The recent conference on Mission Conversations: God’s Mission and Migration took place at the BMS World Mission training centre in Birmingham on Saturday the 10th March 2018. The conference was a joint collaboration between BMS and Centre for Missionaries from the Majority World (CMMW), with the aim of facilitating conversation between the local church, the migrant church and mission institutions and agencies.
This brought together people from many different backgrounds and experiences which added to the richness of the time spent together. A particular highlight was the conversations that took place over the lunch and coffee breaks, the breakout sessions and seeing how people exchanged information and contacts. The day was broken into four sessions with key speakers sharing their experiences and involvement related to the topic of mission and migration.
Kang-San Tan, General Director of BMS, set the scene with the introductory session that migrants are both an integral part of the church and also agents of transformation to the church. Looking towards a theological response, he questioned the church’s understanding of migrants. Are they merely seen as mission projects? He further looked at the dynamics and cycle of fear existing in the church towards migrants. Recommendations were made for the church to re-read scriptures in light of migration and to revisit personal and church strategies towards the issue. He briefly reflected on insights from Vietnamese theologian, Peter Phan, on his thoughts around the church and migration. In order to engage, theologians need to visit and hear their stories of exodus and exile so that the church can better address the subject. As the church relate and identify with migrant communities, it will change how they respond to them and value their contribution to the church.
The second session looked at some European experiences between host churches and migrant churches. Baptist minister, Claire Ord, reflected on her experiences of how the migrant church transformed the Italian church during her 16 years of service in Italy. She presented two case studies: one of pastoring a Filipino fellowship which mostly consisted of women who migrated as domestic workers and nannies to Italy. Their church displayed characteristics of unity, prayer, pastoral care and hospitality. However, in society these women remained to be seen as the ‘migrant worker’. Soon after merging with the host church the dynamic of the congregation changed. No longer did they speak in Tagalog or have Filipinos in leadership. This raises the question, is there a place for homogenous churches or even for mono gender churches where people can express themselves freely?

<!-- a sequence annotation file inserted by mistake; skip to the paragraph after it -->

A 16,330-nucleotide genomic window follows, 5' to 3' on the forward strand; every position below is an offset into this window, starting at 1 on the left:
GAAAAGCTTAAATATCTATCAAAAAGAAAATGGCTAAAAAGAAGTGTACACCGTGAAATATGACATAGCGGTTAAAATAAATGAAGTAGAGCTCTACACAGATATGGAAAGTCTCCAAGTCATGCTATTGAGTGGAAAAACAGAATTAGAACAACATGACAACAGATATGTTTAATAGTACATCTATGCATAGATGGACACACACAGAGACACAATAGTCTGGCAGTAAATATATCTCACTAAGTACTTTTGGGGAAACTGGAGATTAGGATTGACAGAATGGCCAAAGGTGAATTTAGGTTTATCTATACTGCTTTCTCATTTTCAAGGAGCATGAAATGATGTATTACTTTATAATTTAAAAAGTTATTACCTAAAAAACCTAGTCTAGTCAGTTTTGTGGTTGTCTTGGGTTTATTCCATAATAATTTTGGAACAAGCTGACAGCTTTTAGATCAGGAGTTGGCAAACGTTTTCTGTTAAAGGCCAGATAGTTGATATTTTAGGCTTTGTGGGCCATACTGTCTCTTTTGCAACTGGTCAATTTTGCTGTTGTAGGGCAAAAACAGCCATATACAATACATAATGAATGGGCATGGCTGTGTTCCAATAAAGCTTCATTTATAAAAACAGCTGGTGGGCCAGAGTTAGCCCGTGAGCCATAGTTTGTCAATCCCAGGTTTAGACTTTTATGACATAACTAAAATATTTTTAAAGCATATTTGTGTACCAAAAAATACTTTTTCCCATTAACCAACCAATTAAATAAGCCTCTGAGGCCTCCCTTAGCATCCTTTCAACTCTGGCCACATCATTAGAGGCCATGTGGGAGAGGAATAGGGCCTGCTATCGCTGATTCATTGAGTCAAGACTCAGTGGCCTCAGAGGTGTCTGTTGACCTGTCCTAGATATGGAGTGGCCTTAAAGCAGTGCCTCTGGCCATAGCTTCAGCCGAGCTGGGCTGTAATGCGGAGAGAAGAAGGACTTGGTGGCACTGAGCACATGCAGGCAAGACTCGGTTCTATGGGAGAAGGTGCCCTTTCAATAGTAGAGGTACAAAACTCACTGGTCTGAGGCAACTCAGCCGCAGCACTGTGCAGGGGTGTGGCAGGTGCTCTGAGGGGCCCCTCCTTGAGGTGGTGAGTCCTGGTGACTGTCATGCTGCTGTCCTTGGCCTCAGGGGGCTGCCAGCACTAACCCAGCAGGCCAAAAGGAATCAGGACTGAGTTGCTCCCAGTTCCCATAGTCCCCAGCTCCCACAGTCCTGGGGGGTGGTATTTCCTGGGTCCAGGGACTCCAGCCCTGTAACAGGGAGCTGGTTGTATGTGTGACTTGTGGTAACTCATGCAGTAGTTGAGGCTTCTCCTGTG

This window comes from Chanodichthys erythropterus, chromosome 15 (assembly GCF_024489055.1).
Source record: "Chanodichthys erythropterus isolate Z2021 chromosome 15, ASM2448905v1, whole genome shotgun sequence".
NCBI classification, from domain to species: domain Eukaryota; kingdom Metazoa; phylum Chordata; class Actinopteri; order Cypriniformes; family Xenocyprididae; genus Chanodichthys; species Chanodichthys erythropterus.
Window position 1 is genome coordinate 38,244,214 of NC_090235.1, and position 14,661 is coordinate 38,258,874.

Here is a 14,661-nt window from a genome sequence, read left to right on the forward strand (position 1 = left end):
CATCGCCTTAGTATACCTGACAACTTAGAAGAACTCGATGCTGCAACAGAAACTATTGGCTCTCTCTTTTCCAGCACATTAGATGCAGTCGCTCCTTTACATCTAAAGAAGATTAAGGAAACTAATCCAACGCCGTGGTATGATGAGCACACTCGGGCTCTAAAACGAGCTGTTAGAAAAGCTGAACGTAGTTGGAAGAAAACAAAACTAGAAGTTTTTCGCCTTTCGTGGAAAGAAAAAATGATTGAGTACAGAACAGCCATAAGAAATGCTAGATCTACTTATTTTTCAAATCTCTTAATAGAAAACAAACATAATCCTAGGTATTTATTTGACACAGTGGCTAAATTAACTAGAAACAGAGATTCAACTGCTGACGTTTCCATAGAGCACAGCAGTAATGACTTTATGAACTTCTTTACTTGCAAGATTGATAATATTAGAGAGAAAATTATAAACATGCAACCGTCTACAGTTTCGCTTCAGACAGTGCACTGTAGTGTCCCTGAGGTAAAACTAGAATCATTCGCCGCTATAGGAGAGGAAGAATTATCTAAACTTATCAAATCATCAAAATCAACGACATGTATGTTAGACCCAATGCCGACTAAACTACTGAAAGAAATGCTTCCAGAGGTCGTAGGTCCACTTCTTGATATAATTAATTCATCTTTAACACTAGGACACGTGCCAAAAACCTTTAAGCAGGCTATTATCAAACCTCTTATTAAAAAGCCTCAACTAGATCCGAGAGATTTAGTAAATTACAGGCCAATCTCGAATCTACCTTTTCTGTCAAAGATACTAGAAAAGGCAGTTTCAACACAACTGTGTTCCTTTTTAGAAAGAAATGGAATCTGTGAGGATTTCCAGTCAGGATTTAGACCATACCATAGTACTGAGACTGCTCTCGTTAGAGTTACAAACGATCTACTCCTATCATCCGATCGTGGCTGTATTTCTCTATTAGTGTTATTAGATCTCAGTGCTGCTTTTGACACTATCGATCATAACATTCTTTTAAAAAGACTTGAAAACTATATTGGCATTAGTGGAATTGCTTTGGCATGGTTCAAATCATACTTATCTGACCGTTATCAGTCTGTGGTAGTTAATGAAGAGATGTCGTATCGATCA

The second case study was based on the Latin American migrants who worked in Italy to better support their large families. In this case the migrant community transformed the local church in different ways. They added their different flavours of prayer, music and enthusiasm to the church community. They soon found themselves welcoming people from different parts of the world participating and forming a multicultural church community.
Claire concluded that in both cases the migrants should have been called missionaries, just like she was called a missionary from Britain to Italy. They should be acknowledged with their skills of leadership and sense of community, their enthusiasm and commitment to the body of believers. The church should also identify with their day to day challenges such as racism, low paid jobs, processing of visa papers, social treatment and ills often linked to migrant communities.
Pastor Girma Bishaw from the Ethiopian Christian Fellowship Church, shared a more personal experience from a refugee’s perspective. He did this by allowing the audience to journey through the different stages of settling, being settled, tension of their purpose in the host nation and finally concluded with their transnational identity as citizens of heaven. This brought great insight to understand how the migrant church acts as a support base during the first two stages of settling in the host country. Throughout the initial stages they looked inward, and the church’s mission field were their Ethiopian community. It is during the tension stage where their eyes were opened to questions such as, “What if God brought us here for mission?” and they start engaging with British issues. The passage in 1 Peter 2:4-10 brings understanding that their citizenship is neither their homeland or the host nation, but in heaven. This transnational identity leads to a transnational responsibility to God and towards the people of whichever country he brought them to.
Rev. Israel Olofinjana, one of the coordinators of the day and the founding director of CCMW, concluded the final session by looking at migration through a scriptural lens. He started off by saying there is no dichotomy between mission and migration, but that it goes hand in hand. Looking at the biblical story of Israel, he journeyed through migratory patterns in the Old Testament narrative and starting with Jesus’ incarnation showed how this theme is continued in the New Testament.
The speakers were not the only contributors, but as already mentioned every participant added great value during the breakout sessions, the open Q & A sessions and conversations over the break times.